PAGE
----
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Shand Bahookie Rohloff on What Mountain Bike

Written by Steve Williams

June 2015


What Mountain Bike - Bahookie review

Customisable and versatile steel hardtail with a hint of luxury.

Built in Scotland and still small-scale, Shand switched to building production bikes in 2011 after eight years building one-off custom frames. The Columbus steel-boned Bahookie is its do-it-all trail bike.

Custom options

This gearbox-toting version is one of three – it’s also available as a carbon-forked singlespeed or conventionally-geared hardtail – but with interchangeable dropouts, an eccentric bottom bracket and even a split rear triangle, the scope for drivetrain and fork customisation is unlimited. The 44mm headtube means it takes any fork steerer you care to poke at it, and it even has internal routing for Stealth-style dropper posts.

The last point is good news, because despite its utilitarian aspects the Bahookie is a fun bike with a playful feel. Ours had a 27.2mm post shimmed to fit the 31.6mm seat tube, and its inherent extra flex -combined with chunky 2.25in back tyre, a pliant rear triangle and Shand’s own Charge Spoon-like saddle – made the Bahookie a surprisingly comfy place to be. That shim and bolted seat collar made dropping and raising the saddle awkward, however. It’s a misfit with this spec, whose well-damped 100mm RockShox Reba fork and aggressively treaded Schwalbe tyres encourage descending silliness.

The 2.25in rear Nobby Nic is a bit toothier than necessary, though it’s Schwalbe’s harder Pacestar rubber so rolling speed and wear rates are at least maximised. You’d struggle to get anything bigger than this in anyway, as clearance is already noticeably tight at the back.

Note that since this review was written, the stays on the Bahookie have been tweaked to provide greater clearance and will now accept a 2.35 tyre comfortably.

The Hans Dampf on the front is specced in the softer Trailstar compound for great all-round grip, and to be fair it’s not just this and suspension egging you on, the frame does too. And that’s despite the Rohloff Speedhub giving the bike a very rearwards weight balance that detracts from techy-trail popping and hopping.

Despite a steep 70-degree head angle the Bahookie is pretty stable even at speed, while the longish front (624mm toptube) and fairly tight 442mm chainstays put you in a good place when the tyres start to slide. It drifts through corners predictably, showing little desire to tuck that big 29in front wheel under itself.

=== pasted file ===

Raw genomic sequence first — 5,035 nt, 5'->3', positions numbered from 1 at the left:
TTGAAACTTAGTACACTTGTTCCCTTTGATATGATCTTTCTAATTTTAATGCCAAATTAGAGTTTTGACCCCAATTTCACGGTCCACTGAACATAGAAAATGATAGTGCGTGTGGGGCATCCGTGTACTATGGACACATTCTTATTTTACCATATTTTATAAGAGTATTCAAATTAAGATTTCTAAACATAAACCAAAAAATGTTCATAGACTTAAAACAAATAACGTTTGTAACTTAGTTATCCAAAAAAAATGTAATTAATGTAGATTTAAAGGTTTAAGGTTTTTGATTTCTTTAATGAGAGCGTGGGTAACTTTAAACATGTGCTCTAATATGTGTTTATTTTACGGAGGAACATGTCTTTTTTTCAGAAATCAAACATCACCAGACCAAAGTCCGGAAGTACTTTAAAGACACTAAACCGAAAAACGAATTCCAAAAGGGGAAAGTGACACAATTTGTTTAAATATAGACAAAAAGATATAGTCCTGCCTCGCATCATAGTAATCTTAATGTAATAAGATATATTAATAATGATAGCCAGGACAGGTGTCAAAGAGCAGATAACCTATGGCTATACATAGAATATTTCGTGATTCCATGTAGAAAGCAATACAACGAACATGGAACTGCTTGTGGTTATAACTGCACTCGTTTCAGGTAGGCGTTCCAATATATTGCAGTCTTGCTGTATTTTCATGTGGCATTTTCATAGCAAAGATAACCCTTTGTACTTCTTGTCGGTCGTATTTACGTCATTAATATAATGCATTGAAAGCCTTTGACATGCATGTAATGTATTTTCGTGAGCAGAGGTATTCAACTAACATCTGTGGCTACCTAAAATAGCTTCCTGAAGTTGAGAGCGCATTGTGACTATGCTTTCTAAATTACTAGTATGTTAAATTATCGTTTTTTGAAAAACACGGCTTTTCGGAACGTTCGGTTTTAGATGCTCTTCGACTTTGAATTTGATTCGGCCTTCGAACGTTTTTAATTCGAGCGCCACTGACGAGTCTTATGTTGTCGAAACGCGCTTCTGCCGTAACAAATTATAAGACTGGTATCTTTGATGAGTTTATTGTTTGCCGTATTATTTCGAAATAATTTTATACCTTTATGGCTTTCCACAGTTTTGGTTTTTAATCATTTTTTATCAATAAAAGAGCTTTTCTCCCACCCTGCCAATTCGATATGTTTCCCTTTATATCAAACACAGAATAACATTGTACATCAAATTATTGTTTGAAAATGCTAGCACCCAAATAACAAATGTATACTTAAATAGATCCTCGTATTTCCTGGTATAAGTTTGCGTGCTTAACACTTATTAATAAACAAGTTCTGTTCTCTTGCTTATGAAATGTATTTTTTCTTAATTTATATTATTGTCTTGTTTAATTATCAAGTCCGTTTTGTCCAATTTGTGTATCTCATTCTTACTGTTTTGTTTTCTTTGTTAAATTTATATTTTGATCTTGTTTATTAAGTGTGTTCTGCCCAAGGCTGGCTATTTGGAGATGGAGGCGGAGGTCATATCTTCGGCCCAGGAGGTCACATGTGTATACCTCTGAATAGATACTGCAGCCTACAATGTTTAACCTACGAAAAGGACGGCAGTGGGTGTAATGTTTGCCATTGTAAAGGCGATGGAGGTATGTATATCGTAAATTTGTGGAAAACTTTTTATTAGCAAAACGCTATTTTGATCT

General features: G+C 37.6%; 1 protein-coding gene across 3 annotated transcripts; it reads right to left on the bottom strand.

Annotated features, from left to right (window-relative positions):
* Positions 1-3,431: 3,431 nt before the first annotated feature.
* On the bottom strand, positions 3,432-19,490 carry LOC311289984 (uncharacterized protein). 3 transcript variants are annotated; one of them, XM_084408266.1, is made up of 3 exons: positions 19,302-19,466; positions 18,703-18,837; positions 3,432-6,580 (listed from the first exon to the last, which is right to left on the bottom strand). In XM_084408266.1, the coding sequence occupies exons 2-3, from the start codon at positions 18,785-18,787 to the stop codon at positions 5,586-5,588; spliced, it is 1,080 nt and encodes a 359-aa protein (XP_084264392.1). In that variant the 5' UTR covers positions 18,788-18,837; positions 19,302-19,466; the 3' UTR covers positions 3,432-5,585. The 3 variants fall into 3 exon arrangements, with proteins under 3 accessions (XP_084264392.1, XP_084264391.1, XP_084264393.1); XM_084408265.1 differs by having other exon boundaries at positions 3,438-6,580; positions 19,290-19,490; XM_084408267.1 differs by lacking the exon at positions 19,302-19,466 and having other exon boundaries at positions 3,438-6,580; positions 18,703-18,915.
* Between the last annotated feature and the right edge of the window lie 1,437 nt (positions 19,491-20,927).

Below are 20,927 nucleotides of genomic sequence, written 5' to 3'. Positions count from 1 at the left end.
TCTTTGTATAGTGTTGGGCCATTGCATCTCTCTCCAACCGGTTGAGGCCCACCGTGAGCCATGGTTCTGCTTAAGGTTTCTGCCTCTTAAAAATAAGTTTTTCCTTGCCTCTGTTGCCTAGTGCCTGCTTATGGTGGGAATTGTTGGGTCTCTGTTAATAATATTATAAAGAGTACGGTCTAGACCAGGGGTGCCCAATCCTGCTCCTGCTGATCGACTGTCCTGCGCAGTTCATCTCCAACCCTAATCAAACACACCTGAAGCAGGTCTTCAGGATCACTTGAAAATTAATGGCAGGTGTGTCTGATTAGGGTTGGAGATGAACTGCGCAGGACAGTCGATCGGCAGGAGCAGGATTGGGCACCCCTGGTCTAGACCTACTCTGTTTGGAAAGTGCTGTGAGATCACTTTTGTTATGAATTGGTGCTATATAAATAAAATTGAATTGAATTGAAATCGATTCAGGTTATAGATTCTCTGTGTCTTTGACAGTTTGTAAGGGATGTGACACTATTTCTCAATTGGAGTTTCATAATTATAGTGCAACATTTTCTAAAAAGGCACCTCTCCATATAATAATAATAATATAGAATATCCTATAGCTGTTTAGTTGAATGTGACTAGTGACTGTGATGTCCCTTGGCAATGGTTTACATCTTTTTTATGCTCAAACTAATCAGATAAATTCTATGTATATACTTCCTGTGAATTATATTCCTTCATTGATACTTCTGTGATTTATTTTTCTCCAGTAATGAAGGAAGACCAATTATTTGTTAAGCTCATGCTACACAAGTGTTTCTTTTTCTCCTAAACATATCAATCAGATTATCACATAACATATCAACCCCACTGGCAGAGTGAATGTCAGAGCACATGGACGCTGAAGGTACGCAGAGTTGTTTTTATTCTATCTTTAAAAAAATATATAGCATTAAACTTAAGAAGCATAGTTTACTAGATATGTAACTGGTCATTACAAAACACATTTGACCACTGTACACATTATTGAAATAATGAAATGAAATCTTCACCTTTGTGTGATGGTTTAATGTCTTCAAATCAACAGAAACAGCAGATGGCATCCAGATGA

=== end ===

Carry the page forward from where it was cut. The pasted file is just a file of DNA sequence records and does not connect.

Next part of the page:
At the other end of the scale, rear rack mounts and three sets of bottle mounts make it long-trip friendly, and the Rohloff hub gearing keeps all those delicate moving parts beyond the reach of mud, water or collisions. The twin-cabled gripshift takes more effort and movement than triggers, but the 14 ratios offer a good range and shifts are mostly silent and very rapid.


The spec, as you might hope given the price, is lovely. Shimano XT brakes, Chris King headset, Middleburn cranks, Thomson bars… It’s high-quality componentry that will last, and its high-end Niobium steel chassis will make you smile. Until, perhaps, you look at that £980 frame-only price. The Bahookie has the style, character and ability to make you smile whenever you get on it – if you can afford it.


What Mountain Bike Winner

A beautifully made, fun and very versatile bike, but a premium price.

So it turns out that even choosing a simple bike isn’t really simple. And if you equate ‘simple’ with ‘usable,’ there’s such a thing as too simple. Cannondale’s Trail singlespeed is the exact point where low weight and minimal clutter cease to pay off, at least in terms of performance. Like going to the moon, you should choose to do it not because it is easy, but because it is hard.

At the other end of the scale, we really struggled to choose between the Genesis and the Shand for the win. The Genesis is fun, useful, surprisingly modern, rugged and cheap. You really can’t go wrong with it, and it’s unlikely to go wrong on you. Eventually though the Shand just pipped it thanks to its huge versatility with drivetrains and forks, its abundant and highly customisable style and the fact it’s a fun thing to ride almost anywhere.


Very good, one of the best you can buy.

What Mountain Bike - Bahookie review
What Mountain Bike - Bahookie review

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